UPDATED: FDA spurns Sanofi's MS drug Lemtrada on fatally flawed PhIII design
Sanofi ($SNY) has been slammed against the regulatory wall at the FDA, picking up a stinging rejection of its multiple sclerosis drug Lemtrada with orders to go back to the clinic for a major round of new trial work if the company ever expects to get the drug over the U.S. finish line.
The FDA had already clearly signaled its position in November, when a staff review highlighted the data on an increased risk of autoimmune diseases, serious infections and treatment-emergent malignancies among the patients taking Lemtrada in Sanofi's studies. To be approvable, Lemtrada would have to demonstrate substantial clinical benefits, the FDA noted, or the drug's "serious and potentially fatal safety issues" would scuttle the marketing application.
A panel review followed with a mixed vote, with a majority saying the safety issues didn't preclude an approval but that Sanofi's clinical trials were inadequate.
Sanofi fired back today, saying that it would appeal the decision. But appeals related to the FDA are generally futile, leaving Sanofi staring at a major new investment for a drug that is unlikely to carve out a very large place for itself in the MS market. Peak sales estimates hovered around $700 million and will now drop considerably as analysts assess the damage.
"Genzyme's takeover was about catching up in biologics, having a greater footprint in the United States, and also largely for Lemtrada," Eric Le Berrigaud, an analyst at Bryan Garnier & Co, told Reuters. "This is unquestionably a setback, as without a U.S. market such a product doesn't have the same potential."
Le Berrigaud wrote off his own peak sales estimate for Lemtrada as investors fled the scene.
When Sanofi set up its deal to buy Genzyme, the company created CVR certificates--traded as $GCVRZ--that could have been worth $14 a share by 2020 if the drug hit a series of goal posts along the way. But the CVRs have been trading at a deep discount as Sanofi found itself in turbulent waters at the FDA. This morning they dropped about 70% to a mere 25 cents a share.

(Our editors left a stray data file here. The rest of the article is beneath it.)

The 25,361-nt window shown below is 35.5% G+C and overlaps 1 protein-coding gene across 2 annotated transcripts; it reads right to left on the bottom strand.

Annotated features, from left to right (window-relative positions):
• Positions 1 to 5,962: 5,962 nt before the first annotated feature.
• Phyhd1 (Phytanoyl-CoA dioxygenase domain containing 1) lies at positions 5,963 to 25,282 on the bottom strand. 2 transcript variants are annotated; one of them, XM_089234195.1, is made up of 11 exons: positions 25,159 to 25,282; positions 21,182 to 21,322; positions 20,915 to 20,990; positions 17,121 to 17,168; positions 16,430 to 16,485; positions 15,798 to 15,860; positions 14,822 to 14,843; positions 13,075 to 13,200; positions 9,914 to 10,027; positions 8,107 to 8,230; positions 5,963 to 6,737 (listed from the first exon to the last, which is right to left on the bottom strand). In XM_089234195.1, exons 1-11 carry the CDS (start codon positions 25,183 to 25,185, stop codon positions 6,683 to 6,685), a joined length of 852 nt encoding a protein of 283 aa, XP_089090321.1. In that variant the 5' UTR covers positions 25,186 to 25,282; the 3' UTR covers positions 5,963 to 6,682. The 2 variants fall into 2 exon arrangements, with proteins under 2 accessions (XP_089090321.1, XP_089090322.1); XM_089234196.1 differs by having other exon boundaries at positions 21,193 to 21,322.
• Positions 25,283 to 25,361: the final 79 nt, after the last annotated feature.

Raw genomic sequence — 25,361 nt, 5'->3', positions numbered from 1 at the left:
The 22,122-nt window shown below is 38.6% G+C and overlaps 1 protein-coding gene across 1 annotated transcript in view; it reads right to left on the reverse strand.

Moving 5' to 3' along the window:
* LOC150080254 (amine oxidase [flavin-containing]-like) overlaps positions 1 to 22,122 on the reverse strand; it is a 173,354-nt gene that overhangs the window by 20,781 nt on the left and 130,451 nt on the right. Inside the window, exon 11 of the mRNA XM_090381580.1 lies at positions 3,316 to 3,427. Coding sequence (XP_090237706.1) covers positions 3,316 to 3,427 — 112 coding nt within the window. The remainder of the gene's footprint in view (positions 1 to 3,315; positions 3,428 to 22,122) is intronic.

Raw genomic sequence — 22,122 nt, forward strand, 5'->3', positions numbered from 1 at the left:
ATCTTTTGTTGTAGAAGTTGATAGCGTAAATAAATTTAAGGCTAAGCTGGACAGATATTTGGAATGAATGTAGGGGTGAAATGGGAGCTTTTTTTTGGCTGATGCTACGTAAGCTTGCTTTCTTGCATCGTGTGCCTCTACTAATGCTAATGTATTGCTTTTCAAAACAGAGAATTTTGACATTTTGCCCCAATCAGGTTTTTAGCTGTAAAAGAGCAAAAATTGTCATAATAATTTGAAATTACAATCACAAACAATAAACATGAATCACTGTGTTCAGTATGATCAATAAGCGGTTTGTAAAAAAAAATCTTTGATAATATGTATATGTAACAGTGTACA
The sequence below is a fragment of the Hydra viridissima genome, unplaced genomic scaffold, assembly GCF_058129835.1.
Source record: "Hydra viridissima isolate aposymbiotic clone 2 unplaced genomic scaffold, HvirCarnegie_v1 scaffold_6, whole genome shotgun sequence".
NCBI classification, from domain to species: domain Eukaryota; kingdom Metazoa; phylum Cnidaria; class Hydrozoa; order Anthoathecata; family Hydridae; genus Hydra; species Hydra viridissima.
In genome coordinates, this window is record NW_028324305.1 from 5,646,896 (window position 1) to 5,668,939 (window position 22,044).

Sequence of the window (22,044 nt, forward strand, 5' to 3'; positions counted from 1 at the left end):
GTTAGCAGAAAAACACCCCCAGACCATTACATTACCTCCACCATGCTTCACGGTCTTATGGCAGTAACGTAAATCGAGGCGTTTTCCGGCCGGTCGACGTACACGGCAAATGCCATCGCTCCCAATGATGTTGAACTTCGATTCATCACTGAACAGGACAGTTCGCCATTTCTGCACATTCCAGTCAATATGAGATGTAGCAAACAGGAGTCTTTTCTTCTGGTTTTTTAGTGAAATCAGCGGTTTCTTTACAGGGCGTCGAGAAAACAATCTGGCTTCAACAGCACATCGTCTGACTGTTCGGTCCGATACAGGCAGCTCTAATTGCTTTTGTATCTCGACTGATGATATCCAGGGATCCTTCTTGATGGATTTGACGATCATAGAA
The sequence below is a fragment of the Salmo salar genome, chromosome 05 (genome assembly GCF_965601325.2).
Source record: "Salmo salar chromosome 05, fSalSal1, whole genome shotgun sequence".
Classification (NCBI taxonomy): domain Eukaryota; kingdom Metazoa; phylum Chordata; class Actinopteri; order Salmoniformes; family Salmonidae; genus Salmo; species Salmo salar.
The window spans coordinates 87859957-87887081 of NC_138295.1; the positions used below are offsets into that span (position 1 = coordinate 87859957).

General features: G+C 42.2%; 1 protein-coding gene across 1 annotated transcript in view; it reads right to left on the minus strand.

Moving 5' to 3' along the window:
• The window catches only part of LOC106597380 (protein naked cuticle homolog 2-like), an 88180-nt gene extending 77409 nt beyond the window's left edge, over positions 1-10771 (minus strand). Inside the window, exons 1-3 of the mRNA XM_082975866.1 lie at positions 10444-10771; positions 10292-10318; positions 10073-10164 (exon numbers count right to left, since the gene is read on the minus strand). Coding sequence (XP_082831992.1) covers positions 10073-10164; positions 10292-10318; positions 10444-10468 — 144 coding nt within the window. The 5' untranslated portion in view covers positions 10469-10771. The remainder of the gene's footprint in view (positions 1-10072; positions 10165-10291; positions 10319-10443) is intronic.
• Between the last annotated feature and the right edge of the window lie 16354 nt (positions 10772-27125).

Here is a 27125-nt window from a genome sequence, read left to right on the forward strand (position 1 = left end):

According to the pharma giant's statement this morning, its subsidiary Genzyme was told by the FDA that its "application is not ready for approval. FDA has taken the position that Genzyme has not submitted evidence from adequate and well-controlled studies that demonstrate the benefits of Lemtrada outweigh its serious adverse effects. Genzyme understands that the conclusion is related to the design of the completed Phase III active comparator studies of Lemtrada in relapsing-remitting MS patients. FDA has also taken the position that one or more additional active comparator clinical trials of different design and execution are needed prior to the approval of Lemtrada."
Lemtrada had proved to be a major attraction to Sanofi when it bought out Genzyme for $20 billion in 2011. The drug had been in use as a treatment for leukemia, but Sanofi took it off the market in preparation for repurposing it as a treatment for MS. Lemtrada won a European approval recently. Any U.S. debut now will likely have to wait a few years as Biogen Idec ($BIIB) and Novartis ($NVS) pursue big markets for the oral drugs Tecfidera and Gilenya.